|Quoting AR385 (Reply 5):|
I still sincerely don´t get why people just don´t stay in their seats with their seatbelts fastened at all times.
Sure, a short walk around the cabin and the toilett break is understandable, but for so many people to be injured, it´s just plain insanity.
Absolutely right on there!
|Quoting fca767 (Reply 7):|
Stop having a go at people being unbelted...everyone gets up once in a while to stretch their legs, otherwise it would be deaths through DVT when they get home
|Quoting WROORD (Reply 10):|
Thank you! This is exactly what I had in mind. The airlines are transporting passengers not prisoners.
Having been involved in aviation for a long time, it just amazes me the ignorance of pax when the seat belt sign goes off. As an Airline Captain, I jumpseat about quite a lot and talk to my fellow pax about why they undo their seatbelts as soon as the sign goes off, then discuss with them that we're sitting in an aluminium tube travelling at a great speed through an ever changing and dynamic atmosphere. They usually belt up. Time and tIme again the PA's say unless you're moving about the cabin to use the toilet or having a leg stretch, then when seated, leave your seat belts loosely fastened in case of turbulence. Yet as the seatbelt sign goes off I watch and hear the click as the seatbelts are unfastened.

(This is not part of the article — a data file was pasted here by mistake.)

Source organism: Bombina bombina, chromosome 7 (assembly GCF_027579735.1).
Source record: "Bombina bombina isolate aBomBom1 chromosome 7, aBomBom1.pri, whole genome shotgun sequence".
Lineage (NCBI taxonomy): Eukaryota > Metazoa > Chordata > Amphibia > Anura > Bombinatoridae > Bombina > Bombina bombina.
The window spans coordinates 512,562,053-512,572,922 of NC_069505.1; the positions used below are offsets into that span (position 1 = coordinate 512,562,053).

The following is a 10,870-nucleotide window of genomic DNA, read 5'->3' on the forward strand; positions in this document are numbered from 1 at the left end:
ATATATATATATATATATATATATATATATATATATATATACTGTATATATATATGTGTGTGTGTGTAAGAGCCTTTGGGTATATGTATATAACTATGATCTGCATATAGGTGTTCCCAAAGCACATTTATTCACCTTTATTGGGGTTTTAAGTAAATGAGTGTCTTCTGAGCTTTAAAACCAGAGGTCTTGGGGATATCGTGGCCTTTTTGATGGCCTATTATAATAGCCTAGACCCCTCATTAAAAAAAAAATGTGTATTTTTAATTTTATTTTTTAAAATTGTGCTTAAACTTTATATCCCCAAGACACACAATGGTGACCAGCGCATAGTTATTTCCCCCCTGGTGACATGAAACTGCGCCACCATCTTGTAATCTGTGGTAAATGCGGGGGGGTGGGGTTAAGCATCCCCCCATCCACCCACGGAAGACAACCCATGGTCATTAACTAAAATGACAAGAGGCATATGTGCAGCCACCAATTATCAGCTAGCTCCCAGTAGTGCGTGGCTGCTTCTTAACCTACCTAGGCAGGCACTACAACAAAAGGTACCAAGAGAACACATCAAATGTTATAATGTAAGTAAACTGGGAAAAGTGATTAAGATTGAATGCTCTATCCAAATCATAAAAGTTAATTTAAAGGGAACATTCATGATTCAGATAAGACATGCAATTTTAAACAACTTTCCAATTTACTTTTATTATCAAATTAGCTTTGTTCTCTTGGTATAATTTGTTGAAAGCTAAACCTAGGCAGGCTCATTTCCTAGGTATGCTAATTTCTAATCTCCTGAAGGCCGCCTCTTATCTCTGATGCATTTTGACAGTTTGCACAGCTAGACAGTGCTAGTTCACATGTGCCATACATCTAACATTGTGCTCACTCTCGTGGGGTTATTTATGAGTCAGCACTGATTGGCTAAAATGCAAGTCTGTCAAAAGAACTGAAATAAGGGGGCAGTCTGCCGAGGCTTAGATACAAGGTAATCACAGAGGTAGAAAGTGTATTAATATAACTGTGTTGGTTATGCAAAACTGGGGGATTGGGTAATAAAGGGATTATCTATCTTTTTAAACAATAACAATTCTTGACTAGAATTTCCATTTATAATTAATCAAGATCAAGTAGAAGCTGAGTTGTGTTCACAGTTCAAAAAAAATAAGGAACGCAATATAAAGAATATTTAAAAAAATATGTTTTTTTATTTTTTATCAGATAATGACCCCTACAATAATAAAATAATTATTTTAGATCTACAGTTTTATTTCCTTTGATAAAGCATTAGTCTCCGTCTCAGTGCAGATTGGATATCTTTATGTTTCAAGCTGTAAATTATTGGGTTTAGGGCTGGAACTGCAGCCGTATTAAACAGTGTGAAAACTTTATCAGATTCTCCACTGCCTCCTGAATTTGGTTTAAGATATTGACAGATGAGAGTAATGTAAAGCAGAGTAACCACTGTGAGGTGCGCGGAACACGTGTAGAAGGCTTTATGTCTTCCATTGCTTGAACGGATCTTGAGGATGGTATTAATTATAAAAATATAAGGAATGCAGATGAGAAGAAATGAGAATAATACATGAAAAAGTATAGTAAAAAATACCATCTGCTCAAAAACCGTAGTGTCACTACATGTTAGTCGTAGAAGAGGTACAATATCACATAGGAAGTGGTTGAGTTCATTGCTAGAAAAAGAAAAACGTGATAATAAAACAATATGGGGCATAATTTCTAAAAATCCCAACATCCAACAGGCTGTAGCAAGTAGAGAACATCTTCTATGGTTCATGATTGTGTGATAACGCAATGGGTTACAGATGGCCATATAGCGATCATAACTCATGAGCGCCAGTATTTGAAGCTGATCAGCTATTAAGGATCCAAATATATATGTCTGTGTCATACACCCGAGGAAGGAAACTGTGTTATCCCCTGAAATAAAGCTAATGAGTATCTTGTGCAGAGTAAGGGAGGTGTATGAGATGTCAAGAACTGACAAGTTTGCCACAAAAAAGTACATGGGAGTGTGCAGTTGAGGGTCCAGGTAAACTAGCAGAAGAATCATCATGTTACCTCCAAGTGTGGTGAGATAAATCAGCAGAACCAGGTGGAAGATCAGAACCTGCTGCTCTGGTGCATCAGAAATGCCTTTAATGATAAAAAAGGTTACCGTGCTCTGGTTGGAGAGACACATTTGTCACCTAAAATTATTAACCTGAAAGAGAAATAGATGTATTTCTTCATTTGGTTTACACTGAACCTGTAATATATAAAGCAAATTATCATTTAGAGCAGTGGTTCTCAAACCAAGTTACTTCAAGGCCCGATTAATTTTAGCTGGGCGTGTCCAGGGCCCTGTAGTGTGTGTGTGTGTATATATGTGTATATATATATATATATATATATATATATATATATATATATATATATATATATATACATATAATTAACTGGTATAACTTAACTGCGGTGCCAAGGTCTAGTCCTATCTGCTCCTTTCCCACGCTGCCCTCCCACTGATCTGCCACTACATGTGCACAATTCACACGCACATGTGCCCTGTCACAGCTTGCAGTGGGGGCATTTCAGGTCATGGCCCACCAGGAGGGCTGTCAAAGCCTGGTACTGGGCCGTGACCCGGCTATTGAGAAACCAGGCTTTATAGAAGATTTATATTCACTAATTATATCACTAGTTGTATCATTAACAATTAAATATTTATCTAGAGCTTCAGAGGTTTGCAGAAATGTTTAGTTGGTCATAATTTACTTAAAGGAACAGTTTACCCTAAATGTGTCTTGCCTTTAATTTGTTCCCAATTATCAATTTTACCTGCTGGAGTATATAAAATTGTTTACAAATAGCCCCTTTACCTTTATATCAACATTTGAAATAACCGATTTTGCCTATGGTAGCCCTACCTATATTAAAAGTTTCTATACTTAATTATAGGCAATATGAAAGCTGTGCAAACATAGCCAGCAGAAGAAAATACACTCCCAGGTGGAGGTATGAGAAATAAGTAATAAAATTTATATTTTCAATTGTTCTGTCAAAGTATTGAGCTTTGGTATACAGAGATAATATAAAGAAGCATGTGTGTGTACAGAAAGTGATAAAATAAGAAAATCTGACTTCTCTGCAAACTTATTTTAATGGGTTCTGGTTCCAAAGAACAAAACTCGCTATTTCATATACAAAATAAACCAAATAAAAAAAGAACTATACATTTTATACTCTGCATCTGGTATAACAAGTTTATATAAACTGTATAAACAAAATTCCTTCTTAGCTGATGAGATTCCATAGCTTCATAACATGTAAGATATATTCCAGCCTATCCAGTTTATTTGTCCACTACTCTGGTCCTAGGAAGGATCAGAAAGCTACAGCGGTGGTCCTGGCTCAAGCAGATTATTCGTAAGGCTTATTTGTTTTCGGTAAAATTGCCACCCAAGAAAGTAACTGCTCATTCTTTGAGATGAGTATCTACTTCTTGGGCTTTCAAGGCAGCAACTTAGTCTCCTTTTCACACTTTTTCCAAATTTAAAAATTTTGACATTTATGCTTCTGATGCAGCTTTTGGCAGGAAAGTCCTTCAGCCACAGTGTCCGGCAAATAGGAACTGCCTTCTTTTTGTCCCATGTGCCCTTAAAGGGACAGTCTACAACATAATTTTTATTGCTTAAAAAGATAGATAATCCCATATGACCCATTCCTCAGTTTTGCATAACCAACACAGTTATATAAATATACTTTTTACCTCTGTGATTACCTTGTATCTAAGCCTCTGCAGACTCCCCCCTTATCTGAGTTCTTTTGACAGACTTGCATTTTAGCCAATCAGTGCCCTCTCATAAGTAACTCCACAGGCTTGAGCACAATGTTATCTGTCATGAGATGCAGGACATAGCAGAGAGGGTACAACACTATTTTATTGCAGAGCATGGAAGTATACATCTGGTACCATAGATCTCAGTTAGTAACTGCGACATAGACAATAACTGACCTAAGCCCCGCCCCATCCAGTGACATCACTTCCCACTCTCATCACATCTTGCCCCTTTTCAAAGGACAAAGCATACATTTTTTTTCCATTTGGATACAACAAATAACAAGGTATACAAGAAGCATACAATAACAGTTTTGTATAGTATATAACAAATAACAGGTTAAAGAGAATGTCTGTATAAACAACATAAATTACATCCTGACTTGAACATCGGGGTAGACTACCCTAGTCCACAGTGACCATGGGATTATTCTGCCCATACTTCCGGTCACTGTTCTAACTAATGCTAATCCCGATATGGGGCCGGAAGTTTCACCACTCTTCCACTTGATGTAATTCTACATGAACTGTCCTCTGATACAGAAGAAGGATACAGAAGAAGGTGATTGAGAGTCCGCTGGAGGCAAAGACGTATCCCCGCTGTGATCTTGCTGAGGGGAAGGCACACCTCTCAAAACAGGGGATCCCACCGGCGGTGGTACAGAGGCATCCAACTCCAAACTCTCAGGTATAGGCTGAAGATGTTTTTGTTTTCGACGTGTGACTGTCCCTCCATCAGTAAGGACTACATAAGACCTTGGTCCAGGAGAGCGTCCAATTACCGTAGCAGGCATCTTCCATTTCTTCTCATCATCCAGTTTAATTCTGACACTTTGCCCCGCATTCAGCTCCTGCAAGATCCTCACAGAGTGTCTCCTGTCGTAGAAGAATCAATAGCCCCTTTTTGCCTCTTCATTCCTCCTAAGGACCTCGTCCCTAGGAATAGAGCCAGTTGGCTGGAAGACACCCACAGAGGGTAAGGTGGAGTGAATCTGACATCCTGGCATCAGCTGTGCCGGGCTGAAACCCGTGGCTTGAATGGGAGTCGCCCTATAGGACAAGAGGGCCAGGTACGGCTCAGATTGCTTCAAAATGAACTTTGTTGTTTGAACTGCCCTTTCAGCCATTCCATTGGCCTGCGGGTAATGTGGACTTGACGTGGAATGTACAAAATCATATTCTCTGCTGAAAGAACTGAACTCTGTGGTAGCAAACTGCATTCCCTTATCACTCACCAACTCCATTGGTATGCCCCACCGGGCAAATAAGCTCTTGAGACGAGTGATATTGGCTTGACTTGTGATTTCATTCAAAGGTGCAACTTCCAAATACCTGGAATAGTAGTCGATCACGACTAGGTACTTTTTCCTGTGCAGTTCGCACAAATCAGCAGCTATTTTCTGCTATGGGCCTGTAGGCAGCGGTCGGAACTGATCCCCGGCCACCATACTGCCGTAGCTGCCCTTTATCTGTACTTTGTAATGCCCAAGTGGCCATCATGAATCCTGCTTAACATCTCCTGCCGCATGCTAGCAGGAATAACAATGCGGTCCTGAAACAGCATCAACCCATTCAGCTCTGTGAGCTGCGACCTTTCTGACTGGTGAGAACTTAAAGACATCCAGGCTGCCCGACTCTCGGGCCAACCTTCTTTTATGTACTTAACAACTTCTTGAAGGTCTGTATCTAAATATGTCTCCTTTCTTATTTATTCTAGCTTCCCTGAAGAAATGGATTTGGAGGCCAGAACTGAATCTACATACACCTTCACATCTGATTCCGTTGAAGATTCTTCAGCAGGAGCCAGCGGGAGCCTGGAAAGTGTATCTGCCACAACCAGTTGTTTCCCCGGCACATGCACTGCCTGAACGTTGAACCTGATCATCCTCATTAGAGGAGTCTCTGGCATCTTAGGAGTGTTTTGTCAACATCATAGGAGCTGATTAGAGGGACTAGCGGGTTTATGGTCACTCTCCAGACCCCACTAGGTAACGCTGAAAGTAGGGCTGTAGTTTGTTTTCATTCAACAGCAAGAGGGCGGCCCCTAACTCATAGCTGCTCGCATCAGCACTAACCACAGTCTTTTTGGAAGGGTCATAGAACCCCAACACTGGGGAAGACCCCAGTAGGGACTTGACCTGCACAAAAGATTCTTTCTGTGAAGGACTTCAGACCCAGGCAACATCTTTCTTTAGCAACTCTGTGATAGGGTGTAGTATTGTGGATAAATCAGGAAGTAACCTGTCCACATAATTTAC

It's got nothing to do with being transported like a prisoner, it's just good old common sense and taking care of yourself (and others seated around you).
Let me ask you two guys. Have you ever encountered CAT (clear air turbulence) or severe turbulence? I'm guessing the answer is No, as if you had, you'd never be unbelted again. I've been flying for over 26 years now, and experienced my fair share of turbulence, and I never have my seatbelt unfastened, except to have a toilet break.
|Quoting chopchop767 (Reply 12):|
Pardon my ignorance, but was the flight path at all similar to the AF 447? Isn't that area of the Atlantic generally pretty rough in the winter months?
CAT can occur anywhere, and anytime. The area the AF447 encountered their weather is called the ITCZ (Intertropical Convergence Zone) and is an area that circles the globe in the region of the equator. The ITCZ varies north and south of the equator depending on the seasons. I have no idea of where this incident occurred, but again turbulence is everywhere. Hence why you should leave your seatbelt fastened at all times, unless using the toilet.